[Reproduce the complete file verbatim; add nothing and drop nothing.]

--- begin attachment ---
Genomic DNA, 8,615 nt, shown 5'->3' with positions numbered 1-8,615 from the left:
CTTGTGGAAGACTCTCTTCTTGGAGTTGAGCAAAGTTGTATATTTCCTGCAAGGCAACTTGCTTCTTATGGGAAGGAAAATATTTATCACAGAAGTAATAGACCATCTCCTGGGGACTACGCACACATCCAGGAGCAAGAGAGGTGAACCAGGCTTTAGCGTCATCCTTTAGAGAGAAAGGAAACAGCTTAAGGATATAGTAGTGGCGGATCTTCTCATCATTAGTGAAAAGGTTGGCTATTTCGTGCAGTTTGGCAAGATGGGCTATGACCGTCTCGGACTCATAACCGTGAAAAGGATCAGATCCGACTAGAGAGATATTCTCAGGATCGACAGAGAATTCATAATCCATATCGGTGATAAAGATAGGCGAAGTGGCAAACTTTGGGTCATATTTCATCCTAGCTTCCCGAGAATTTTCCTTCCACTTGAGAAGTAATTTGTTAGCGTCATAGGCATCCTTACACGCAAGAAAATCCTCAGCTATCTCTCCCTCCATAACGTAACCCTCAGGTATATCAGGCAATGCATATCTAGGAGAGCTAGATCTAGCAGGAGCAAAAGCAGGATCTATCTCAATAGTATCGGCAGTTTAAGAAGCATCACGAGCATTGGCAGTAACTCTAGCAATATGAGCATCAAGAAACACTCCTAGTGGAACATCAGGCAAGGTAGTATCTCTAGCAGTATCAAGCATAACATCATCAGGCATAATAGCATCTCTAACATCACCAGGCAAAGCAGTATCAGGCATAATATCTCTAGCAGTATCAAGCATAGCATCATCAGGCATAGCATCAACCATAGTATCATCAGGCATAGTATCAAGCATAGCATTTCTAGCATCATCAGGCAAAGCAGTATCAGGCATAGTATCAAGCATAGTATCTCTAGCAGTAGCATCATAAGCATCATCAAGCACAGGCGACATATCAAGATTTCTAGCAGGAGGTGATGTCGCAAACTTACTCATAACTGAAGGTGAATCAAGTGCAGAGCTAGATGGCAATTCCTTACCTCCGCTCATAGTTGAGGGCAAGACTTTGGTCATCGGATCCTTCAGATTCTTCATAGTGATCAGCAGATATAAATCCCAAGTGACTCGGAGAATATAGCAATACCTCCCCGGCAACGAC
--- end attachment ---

Genomic DNA, 8,615 nt, shown 5'->3' with positions numbered 1-8,615 from the left:
CTTGTGGAAGACTCTCTTCTTGGAGTTGAGCAAAGTTGTATATTTCCTGCAAGGCAACTTGCTTCTTATGGGAAGGAAAATATTTATCACAGAAGTAATAGACCATCTCCTGGGGACTACGCACACATCCAGGAGCAAGAGAGGTGAACCAGGCTTTAGCGTCATCCTTTAGAGAGAAAGGAAACAGCTTAAGGATATAGTAGTGGCGGATCTTCTCATCATTAGTGAAAAGGTTGGCTATTTCGTGCAGTTTGGCAAGATGGGCTATGACCGTCTCGGACTCATAACCGTGAAAAGGATCAGATCCGACTAGAGAGATATTCTCAGGATCGACAGAGAATTCATAATCCATATCGGTGATAAAGATAGGCGAAGTGGCAAACTTTGGGTCATATTTCATCCTAGCTTCCCGAGAATTTTCCTTCCACTTGAGAAGTAATTTGTTAGCGTCATAGGCATCCTTACACGCAAGAAAATCCTCAGCTATCTCTCCCTCCATAACGTAACCCTCAGGTATATCAGGCAATGCATATCTAGGAGAGCTAGATCTAGCAGGAGCAAAAGCAGGATCTATCTCAATAGTATCGGCAGTTTAAGAAGCATCACGAGCATTGGCAGTAACTCTAGCAATATGAGCATCAAGAAACACTCCTAGTGGAACATCAGGCAAGGTAGTATCTCTAGCAGTATCAAGCATAACATCATCAGGCATAATAGCATCTCTAACATCACCAGGCAAAGCAGTATCAGGCATAATATCTCTAGCAGTATCAAGCATAGCATCATCAGGCATAGCATCAACCATAGTATCATCAGGCATAGTATCAAGCATAGCATTTCTAGCATCATCAGGCAAAGCAGTATCAGGCATAGTATCAAGCATAGTATCTCTAGCAGTAGCATCATAAGCATCATCAAGCACAGGCGACATATCAAGATTTCTAGCAGGAGGTGATGTCGCAAACTTACTCATAACTGAAGGTGAATCAAGTGCAGAGCTAGATGGCAATTCCTTACCTCCGCTCATAGTTGAGGGCAAGACTTTGGTCATCGGATCCTTCAGATTCTTCATAGTGATCAGCAGATATAAATCCCAAGTGACTCGGAGAATATAGCAATACCTCCCCGGCAACGAC